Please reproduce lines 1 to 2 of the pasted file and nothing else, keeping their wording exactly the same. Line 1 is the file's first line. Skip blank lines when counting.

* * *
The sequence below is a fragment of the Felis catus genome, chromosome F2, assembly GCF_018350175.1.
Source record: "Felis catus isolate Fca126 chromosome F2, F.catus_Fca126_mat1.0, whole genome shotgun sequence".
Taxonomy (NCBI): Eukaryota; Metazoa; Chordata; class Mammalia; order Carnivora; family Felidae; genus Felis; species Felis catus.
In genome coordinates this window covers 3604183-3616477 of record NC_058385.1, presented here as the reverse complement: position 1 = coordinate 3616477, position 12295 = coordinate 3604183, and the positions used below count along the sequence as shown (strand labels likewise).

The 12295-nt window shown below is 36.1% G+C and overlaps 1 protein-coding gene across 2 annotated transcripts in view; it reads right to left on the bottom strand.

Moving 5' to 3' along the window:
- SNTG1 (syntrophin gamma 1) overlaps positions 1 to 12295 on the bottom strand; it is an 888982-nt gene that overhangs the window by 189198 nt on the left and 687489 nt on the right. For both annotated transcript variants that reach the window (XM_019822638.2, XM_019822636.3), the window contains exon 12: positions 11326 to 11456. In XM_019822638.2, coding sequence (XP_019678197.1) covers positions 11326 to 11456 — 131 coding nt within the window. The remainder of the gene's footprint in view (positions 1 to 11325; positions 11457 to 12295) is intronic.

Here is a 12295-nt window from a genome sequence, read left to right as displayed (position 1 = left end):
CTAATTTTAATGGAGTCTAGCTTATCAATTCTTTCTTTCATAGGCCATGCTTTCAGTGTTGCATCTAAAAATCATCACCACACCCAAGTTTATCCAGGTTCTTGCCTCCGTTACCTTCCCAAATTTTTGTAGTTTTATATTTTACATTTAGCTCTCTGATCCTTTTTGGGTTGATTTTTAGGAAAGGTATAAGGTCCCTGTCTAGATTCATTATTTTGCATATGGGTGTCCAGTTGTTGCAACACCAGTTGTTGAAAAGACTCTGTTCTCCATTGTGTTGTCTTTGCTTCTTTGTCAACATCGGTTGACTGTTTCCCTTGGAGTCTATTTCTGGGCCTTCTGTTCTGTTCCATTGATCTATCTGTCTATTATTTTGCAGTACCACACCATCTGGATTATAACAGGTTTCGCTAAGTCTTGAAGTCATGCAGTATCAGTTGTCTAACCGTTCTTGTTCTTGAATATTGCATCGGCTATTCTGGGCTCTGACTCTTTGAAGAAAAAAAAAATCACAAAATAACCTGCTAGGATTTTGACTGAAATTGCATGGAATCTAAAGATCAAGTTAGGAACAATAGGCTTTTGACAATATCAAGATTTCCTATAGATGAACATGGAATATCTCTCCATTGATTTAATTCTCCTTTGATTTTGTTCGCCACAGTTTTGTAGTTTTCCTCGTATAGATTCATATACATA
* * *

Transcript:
The sequence below is a fragment of the Felis catus genome, chromosome F2, assembly GCF_018350175.1.
Source record: "Felis catus isolate Fca126 chromosome F2, F.catus_Fca126_mat1.0, whole genome shotgun sequence".